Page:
A transport operator is axing a “lifeline” service in Leeds after one of its buses came under attack from stone-throwing yobs.
An upstairs window on the Square Peg firm’s double decker was smashed during the alarming incident in Kippax.
Another bus on the same number 22 route has also been targeted by youths in Seacroft.
Now the company is reluctantly pulling its number 22 service off the road for fear of repeat attacks.
Simon Daymond, boss of Lower Wortley-based Square Peg, said today: “Thankfully no one was injured but that is not the point.
“This is about safety and if somebody had been sitting next to the window that was smashed then they would have been showered with glass.”
Square Peg’s main business is school buses but it has also been running the Seacroft-Garforth-Rothwell number 22 since the summer of 2014.
Mr Daymond says he introduced the service – which is highly popular, especially with elderly passengers – after noticing a gap in the network provided by larger operators.
“I live in Garforth and I wanted to do something to help people connect with other communities in the area,” he said.
“It’s proved a lifeline for a lot of older customers who might otherwise be isolated so it’s with a heavy heart that we are withdrawing it.”
The attack on the bus in Kippax happened near the leisure centre at about 5.15pm last Friday, January 22.
One of its sister vehicles was pelted with large lumps of mud in Seacroft around the same time that day.
The incidents came the day after taxi drivers staged a protest at Leeds police headquarters calling for action against youths who have been throwing missiles at cabs in areas including Seacroft, Crossgates and Halton Moor.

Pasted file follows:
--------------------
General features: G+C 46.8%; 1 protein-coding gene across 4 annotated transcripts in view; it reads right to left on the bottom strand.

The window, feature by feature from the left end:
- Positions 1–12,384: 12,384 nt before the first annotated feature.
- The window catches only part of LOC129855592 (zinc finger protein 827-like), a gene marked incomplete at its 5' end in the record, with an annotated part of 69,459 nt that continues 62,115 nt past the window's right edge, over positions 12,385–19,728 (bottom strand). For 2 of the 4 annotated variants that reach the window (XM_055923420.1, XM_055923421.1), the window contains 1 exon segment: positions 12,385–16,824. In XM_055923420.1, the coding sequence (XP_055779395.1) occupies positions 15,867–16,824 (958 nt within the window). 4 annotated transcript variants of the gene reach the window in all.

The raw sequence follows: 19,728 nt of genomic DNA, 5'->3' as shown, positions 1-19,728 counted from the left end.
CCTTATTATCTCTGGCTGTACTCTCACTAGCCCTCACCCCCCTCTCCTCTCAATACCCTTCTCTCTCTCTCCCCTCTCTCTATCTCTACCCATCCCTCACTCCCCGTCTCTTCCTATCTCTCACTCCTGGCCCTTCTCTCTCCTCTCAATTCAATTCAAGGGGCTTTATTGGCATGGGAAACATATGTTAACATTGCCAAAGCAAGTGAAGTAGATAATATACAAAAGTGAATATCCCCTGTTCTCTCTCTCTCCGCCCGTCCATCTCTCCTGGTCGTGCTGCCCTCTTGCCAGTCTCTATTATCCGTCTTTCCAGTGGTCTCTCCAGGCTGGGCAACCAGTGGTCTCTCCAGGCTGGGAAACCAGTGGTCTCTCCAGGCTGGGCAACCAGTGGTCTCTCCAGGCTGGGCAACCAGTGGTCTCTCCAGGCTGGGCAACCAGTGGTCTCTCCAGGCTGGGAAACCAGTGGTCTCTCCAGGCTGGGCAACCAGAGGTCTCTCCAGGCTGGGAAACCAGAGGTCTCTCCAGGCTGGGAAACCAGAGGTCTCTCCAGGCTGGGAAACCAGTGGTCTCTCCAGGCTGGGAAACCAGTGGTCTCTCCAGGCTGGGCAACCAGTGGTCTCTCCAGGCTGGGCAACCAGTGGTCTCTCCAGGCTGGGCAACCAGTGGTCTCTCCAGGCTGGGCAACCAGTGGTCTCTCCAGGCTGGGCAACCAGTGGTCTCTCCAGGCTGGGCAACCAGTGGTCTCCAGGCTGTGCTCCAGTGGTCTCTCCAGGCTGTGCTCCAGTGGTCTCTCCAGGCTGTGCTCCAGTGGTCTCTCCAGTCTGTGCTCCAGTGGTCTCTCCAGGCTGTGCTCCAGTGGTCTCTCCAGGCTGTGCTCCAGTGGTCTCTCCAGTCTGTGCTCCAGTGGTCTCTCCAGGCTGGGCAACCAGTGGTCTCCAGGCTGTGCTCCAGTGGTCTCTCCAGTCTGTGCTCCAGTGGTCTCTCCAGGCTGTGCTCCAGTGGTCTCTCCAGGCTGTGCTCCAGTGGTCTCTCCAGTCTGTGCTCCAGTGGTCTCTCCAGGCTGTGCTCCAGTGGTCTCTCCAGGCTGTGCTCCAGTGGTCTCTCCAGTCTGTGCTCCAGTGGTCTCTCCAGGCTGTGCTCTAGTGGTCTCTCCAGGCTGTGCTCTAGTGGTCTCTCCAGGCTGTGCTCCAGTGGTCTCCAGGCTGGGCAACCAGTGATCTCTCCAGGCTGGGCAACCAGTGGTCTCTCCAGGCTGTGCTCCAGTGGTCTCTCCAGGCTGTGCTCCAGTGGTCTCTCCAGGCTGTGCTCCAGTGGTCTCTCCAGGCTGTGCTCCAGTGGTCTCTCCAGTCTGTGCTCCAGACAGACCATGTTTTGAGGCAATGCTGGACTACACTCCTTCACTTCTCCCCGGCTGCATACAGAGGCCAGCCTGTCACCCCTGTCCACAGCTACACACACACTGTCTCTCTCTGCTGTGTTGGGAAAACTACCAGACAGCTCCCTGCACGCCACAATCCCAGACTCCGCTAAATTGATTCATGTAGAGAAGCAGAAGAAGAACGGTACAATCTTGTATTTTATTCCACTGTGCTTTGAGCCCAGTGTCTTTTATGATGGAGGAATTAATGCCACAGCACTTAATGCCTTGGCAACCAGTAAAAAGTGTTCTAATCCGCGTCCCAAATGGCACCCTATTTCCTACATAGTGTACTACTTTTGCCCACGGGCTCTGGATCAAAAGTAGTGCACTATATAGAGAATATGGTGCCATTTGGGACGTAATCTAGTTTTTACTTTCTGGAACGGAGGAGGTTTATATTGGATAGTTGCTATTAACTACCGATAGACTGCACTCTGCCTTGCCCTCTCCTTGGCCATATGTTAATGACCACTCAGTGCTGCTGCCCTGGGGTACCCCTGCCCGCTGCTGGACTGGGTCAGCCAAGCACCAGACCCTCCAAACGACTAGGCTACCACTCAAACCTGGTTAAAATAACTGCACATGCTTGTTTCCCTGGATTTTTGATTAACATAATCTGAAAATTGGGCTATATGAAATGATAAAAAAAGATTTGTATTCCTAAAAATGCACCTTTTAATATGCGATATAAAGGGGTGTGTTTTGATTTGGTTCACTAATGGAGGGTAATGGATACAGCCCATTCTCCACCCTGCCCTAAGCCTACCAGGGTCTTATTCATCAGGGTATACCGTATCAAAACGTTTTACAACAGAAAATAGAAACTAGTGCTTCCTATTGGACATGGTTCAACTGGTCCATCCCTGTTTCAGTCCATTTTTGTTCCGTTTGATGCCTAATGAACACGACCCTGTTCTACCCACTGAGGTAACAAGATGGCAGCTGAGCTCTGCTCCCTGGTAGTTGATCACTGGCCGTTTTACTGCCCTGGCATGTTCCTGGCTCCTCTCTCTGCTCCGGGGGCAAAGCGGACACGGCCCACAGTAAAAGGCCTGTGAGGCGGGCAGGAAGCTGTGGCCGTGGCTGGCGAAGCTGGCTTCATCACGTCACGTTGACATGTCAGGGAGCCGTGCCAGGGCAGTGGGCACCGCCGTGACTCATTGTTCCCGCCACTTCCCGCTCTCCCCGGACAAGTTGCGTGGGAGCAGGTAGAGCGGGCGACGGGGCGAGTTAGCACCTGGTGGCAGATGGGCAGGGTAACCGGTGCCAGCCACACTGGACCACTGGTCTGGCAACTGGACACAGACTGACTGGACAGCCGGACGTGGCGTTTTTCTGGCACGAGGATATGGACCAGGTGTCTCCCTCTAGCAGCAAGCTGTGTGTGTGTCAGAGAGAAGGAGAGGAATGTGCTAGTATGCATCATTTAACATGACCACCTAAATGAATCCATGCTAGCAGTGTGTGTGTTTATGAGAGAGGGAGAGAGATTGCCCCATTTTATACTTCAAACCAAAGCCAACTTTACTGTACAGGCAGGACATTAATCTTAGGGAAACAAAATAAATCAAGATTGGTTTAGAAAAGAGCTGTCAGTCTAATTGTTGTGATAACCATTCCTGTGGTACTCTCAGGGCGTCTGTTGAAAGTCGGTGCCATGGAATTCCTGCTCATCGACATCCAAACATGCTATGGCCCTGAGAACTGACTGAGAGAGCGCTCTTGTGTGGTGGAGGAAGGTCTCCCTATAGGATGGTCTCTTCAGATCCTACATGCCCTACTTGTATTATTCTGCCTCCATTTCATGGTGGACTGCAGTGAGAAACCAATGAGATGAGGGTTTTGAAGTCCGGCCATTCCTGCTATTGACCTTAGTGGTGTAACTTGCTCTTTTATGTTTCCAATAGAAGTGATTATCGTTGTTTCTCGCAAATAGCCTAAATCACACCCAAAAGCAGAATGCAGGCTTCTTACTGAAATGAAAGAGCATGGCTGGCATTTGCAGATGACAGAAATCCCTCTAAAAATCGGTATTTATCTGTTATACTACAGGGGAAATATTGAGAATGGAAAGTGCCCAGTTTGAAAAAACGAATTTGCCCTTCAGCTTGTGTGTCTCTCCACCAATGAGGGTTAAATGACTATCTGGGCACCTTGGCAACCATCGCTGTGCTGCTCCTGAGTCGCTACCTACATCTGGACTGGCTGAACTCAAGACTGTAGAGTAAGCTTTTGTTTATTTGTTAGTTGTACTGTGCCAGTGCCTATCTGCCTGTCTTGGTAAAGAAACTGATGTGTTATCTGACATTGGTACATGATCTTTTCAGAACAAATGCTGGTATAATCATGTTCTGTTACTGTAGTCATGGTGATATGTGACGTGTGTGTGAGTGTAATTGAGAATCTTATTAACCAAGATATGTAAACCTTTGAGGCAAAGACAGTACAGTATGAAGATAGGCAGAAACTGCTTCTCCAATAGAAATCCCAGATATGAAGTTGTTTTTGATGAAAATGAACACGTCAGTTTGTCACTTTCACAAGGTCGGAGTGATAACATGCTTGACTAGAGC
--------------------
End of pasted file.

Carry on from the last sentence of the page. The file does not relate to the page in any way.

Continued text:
One of bus operator First’s vehicles also had three windows broken in an attack in Halton Moor last Monday evening, January 18. There were no injuries.
Mr Daymond said the targeting of his buses was “the final straw” after other problems that have dogged the 22 over the last 18 months.
Roadworks have been a repeated issue for the service while it is also claimed that the West Yorkshire Combined Authority (WYCA), which includes what was Metro, failed to print revised timetables ahead of a route change on January 11.
A WYCA spokesman said today: “We are sorry to hear that Square Peg is withdrawing this service due to stone-throwing and would urge anyone who knows about these events to contact the police.
“West Yorkshire Combined Authority was able to publish the revised timetables for the service online at www.wymetro.com prior to the [January 11 route] change despite only being provided with 38 rather than the required 56 days’ notice of the change by Square Peg.
“Distribution of printed timetable leaflets began once they were delivered in the week commencing Monday, January 4, and we were able to update stop displays in the week commencing Monday, January 18, despite the change falling outside the schedule of seven bus service change dates each year, agreed with bus operators.”
Square Peg will be withdrawing the 22 after a standard notice period of eight weeks.